Enter Shikari: When we started this band, it was a hobby
By Ed Cooper
Thursday, 12 January 2012 at 10:36 am
Originally a band that played music as a hobby, St.Albans’ Enter Shikari are now headlining shows all around the globe. I gave frontman Rou a ring to talk about Zeigeist, the struggle of Warped Tour and electronica.
How you doing?
Yeah, good. We’re just working hard – we just starting practicing the new tracks we haven’t played yet from our new album together for the first time yesterday…We’ve got a lot of work to do.
Bands like LetLive, Your Demise and King Blues have made 2011 their own – they’re good mates of yours, right?
Yeah! They’re all wicked bands; we’ve had the pleasure of touring with all of them.
Is 2012 the big year for them?
I would of thought so, LetLive have been getting stronger and stronger – they seem to be finding their sound. King Blues keep producing the goods with each release they do.
What’s 2012 got in store for Enter Shikari?
We’ve got Australia first – Soundwave festival. Which is amazing. It always makes me laugh that we’re going to the other side of the world. The furthest place I’ve been to in the world before we started this band is Guernsey! So, yeah it always kinds of drills in the reality of everything when we go over there. Then we’re touring America again, then the UK and Europe. Can’t wait.
You guys promote the Zeitgeist movement quite a lot. Tell us about it.
For us, we try and sing about things that – you know – we can be honest and passionate about. If I’m running around the stage like a headless chicken all night, it sort of has to be something sincere. Otherwise, I’d come off stage hating myself. The zeitgeist movement is one of the biggest lyrical influences for us. This album really takes on the ways of thinking that they promote; thinking with scientific method and thinking outside of normality. The sheer possibility that we have with human ingenuity and how much capitalism and the current system is holding us back, really.
Is ‘A Flash Flood of Colour’ a metaphor?
It’s supposed to describe the album both musically and lyrically. When people listen to it, it’ll be an injection of positivity and empowerment. We’ve been getting more and more people – especially in America – say they feel some sort of confidence when bands say something they believe in. When people see camaraderie with bands it’s really encouraging and keeps us going.
So the microphone acts as a platform to get something across?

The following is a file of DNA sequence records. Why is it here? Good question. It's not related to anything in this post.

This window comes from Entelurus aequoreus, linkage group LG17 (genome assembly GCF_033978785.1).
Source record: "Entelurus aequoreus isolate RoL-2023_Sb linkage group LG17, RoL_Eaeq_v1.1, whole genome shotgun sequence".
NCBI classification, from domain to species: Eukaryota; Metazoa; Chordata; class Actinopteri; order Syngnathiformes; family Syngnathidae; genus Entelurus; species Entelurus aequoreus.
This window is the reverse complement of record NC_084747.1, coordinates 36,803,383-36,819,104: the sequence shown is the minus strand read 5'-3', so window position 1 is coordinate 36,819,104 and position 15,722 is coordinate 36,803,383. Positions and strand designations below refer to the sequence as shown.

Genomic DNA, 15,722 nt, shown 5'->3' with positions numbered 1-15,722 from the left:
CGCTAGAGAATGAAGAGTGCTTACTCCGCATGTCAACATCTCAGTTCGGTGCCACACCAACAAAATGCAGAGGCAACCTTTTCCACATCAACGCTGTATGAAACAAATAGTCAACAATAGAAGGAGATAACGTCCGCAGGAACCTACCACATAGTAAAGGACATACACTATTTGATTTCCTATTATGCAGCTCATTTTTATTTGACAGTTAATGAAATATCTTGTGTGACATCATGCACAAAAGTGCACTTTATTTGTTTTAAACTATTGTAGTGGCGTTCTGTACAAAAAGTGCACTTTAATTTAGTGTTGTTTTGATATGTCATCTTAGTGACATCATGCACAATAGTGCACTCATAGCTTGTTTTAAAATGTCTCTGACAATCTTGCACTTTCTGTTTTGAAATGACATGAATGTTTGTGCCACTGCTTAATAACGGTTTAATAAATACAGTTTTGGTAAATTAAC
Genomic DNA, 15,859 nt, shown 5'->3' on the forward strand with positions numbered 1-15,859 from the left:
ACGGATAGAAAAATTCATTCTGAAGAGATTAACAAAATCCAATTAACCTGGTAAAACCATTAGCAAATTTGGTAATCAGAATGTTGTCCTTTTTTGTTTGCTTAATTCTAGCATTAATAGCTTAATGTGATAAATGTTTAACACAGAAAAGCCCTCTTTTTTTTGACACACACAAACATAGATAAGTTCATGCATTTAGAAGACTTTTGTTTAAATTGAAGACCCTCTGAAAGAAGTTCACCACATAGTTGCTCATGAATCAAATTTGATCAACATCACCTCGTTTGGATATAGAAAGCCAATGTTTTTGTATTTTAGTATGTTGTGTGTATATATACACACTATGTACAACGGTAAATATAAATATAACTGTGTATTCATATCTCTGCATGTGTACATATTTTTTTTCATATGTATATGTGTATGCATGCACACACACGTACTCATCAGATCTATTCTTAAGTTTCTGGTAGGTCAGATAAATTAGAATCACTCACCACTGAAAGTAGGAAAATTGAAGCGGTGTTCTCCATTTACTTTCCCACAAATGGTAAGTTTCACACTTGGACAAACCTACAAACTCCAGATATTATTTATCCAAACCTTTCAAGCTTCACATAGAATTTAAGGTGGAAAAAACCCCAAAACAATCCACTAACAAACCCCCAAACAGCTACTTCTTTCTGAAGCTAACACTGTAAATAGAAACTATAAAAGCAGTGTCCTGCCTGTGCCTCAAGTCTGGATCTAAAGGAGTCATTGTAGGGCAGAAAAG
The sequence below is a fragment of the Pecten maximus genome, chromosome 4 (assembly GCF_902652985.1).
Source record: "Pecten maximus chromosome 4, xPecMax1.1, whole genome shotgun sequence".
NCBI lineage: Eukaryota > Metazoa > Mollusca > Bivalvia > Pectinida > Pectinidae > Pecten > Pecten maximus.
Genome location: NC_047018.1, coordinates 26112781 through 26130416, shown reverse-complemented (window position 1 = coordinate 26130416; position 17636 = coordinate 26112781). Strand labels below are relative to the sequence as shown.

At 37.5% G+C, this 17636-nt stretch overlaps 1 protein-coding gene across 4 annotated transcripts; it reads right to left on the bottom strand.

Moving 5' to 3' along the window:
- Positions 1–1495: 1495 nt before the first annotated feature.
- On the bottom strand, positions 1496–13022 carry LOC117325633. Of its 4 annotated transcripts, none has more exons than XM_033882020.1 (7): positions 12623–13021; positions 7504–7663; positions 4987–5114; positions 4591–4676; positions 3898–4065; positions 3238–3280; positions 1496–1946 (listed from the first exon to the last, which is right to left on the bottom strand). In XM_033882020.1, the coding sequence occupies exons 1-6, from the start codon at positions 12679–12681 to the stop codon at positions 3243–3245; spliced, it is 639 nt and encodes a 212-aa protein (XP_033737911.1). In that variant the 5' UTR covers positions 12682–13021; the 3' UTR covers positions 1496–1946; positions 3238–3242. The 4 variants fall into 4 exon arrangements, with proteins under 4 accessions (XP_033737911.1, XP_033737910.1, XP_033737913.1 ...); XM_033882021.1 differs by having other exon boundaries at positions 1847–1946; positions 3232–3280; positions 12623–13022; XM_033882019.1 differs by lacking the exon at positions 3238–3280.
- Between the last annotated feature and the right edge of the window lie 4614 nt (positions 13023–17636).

When we started this band, it was a hobby. Just music. But the more it came out of hand and the bigger we got the more we felt like we had some responsibility. Especially when we’re surrounded by most mainstream music, which is repetitive and soul-less. It just felt like the right thing to do.
You experiment a lot with Electronica and Dance sounds. Was it a big influence for you guys?
Yeah, the first time we were introduced into Drum and Bass was through Rory’s brother, who was a D&B DJ. Even the early stages of Jungle were rammed down our throats. We had that, and obviously living outside of London, we saw dubstep grow from a very early stage and it’s now completely taken over the world. We can remember doing warped tour a few years ago no one had heard of the word. Then we did Warped Tour again and it just took over as a fashion – even in the word itself. It’s let a lot more other types of aggressive music come to the forefront, it seems a lot more acceptable now. It’s amazing.
You guys do everything your own way. Is DIY the only way?
It’s difficult because we can only speak from our personal experience, but yeah, just the thought of creating songs and then giving away copyright on a fundamental basis just seemed wrong. We couldn’t deal with it. For us, we didn’t see any other possibility. Starting out, no one had any interest in us so the only option was to do it ourselves! There’s a lot more freedom and a lot less chance of getting fucked over by a label that wants to just make profit. Made sense in every way.
How would you describe the transition from Take To The Skies to A Flash Flood of Colour?
For us, it feels natural. Every stage in this band has been pigeon steps forward. I think as individuals and as a band we never really aspired to be anything massive, we never had any big ambitions. It was just a hobby, but that’s let us take things one step at a time and think everything through. I guess that’s why we’re still here. It’s been amazing; we’re still so humbled by the shows and everyone who screams the lyrics back at our faces.
What’s next for you guys?
Touring! It’s hard to see past the horizon that’s full of shows and festivals. We’re doing a lot of festivals this summer, rather than Warped Tour, which is good.
So have you got Warped Tour down to a T?
It’s not ideal in any form. It’s not just the sleeping in a tiny van and driving every night and waking up in heat. It puts you to the limit! The really tough thing is just the bands that strive to be middle of the road and fit in to be cool and current. You can walk around Warped Tour and have your soul withered. We’re lucky to have a few bands that we look up to both times we did it.